By the mid-eighties, my transformation into a full-blown student radical was complete. In my junior year, I parleyed my new typesetting skills into starting a monthly leftist newspaper called critical times. Despite our objections to capitalism, an Urban Planning grad student who worked at Amherst's radical bookstore sold enough ads to pay the printer. About a half dozen of us from the Radical Student Union wrote and collectively edited the articles. Each issue, I'd write a little introductory statement that commented on the issues of the day. After six years of Reagan, we were all half-crazed.
I remember standing on the second floor balcony of the Student Union Building, just outside of the RSU, watching the stack of our first issue that sat on the floor below. Occasionally, someone would wander over and pick one up. Each time, I considered it a blow for freedom.
It was almost noon, on January 28, 1986. A crowd gathered in front of the television that was always on in the lobby. The space shuttle Challenger had blown out into a fat plume of white smoke and shrapnel etched across a brilliant blue sky. The image played again and again.
In my crowd, however, the Challenger disaster paled when compared to the multiple crises for which we all felt personally responsible. The contra war and the counter-insurgency in El Salvador led the list. Most of my friends had been to Central America on various language school junkets, and their sense of outrage at what they'd seen was deep and raw.
I was far too poor for lefty tourism. Tuition was paid by student loans and Pell Grants and whatever other assistance I could scrape together, and I lived on the 15-20 hours a week I worked at the communications office typesetting materials for student organizations. Summers, I worked writing summaries of evaluations for the student published course guide. This was a great job in that it paid full-time and didn't require me to actually show up. So long as the work got done, that was all that mattered. I was a fast writer.
To say I lived frugally was an understatement. I ate sparingly, rode a bike or walked for transportation, lived collectively, and spent most of my money on books. I'd go on long rides through the rolling hills of Belchertown almost daily. There was a series of girlfriends, but, needless to say, none of these expected me to have money. They were another window into the world of the middle-class. I learned to fit in.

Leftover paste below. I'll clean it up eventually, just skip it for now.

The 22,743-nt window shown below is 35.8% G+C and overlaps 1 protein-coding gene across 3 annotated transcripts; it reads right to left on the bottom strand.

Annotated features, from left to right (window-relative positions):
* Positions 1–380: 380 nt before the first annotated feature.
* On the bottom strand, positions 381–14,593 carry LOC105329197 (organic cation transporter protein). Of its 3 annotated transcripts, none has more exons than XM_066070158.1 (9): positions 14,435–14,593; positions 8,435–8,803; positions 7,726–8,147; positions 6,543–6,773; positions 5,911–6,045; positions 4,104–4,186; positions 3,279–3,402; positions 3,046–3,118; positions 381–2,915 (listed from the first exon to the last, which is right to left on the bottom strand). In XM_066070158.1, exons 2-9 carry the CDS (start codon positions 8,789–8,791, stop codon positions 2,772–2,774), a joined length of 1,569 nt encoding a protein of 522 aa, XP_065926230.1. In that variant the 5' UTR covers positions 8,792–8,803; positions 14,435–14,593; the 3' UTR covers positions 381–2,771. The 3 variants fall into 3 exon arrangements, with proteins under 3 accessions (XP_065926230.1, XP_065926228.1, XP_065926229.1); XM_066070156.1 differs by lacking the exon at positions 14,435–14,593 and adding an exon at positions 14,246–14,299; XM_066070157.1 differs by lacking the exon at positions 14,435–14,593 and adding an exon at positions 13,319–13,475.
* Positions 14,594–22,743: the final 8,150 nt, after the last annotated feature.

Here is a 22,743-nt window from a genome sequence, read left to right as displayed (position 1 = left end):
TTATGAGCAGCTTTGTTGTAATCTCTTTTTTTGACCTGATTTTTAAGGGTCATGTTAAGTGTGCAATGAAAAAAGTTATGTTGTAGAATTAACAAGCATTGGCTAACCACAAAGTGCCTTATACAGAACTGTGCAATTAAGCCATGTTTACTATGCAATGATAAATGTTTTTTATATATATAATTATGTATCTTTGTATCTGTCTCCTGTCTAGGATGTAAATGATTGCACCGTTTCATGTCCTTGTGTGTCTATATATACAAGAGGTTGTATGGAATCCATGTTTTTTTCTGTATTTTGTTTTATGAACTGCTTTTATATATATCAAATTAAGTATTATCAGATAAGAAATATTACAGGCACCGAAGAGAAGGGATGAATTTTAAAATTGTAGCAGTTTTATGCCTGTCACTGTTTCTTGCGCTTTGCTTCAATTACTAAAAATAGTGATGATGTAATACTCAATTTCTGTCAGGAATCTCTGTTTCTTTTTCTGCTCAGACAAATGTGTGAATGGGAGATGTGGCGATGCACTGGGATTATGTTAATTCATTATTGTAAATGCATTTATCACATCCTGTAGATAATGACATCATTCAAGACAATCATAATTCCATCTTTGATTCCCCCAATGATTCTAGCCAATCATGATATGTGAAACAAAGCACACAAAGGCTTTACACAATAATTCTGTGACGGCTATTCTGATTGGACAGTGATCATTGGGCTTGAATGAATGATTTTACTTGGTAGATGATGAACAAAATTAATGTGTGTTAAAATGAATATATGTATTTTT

Kathleen, in my sophomore year, took me to her parent's house in Newton for Christmas. They lived in a modern A-frame with a 30 foot living room ceiling. It was my first introduction to a world of relative affluence. Her father, a blustery but witty academic, was unlike anyone I had ever met. Her brother went to art school, and was every inch the type. I felt shy and inferior and said little.
Later on, there were others. I dated several girls from Smith who were attracted to the working-class bad boy from UMass. One took me to their dining hall, and I was astonished by the white linen and crystal and their quaint ritual of tapping a fork to the rim of a wine glass when announcements were made.
I somehow managed to maintain around a 3.0 or so while engaged in a whirlwind of student activism. The highpoint was the takeover of the Whitmore Administration Building. The student government types were protesting a proposed tuition hike, and the student radicals wanted divestment from South Africa. We formed a coalition, stormed the Presidents office, and refused to leave.
They left us there. For nearly a week. Chancellor Joe Duffy — a self-proclaimed Marxist with a perma-grin affixed to his face — even brought us hamburgers from McDonalds. We scoffed at this blatant attempt at cooptation as we greedily gobbled them down.
Within a day, due largely to the media attention we received, the South Africa issue became the driving force behind the protest. It was during this occupation — as I ran around with a bullhorn by day and xeroxed thousands of leaflets by night on the University's copy machines — that learned I was a leader. As mainstream liberals and student radicals sat in an enormous circle in the lobby at night and worked out strategy by consensus, I was often able to bring the sides together. I found people listened to me, and nodded agreement when I spoke. This was a new experience.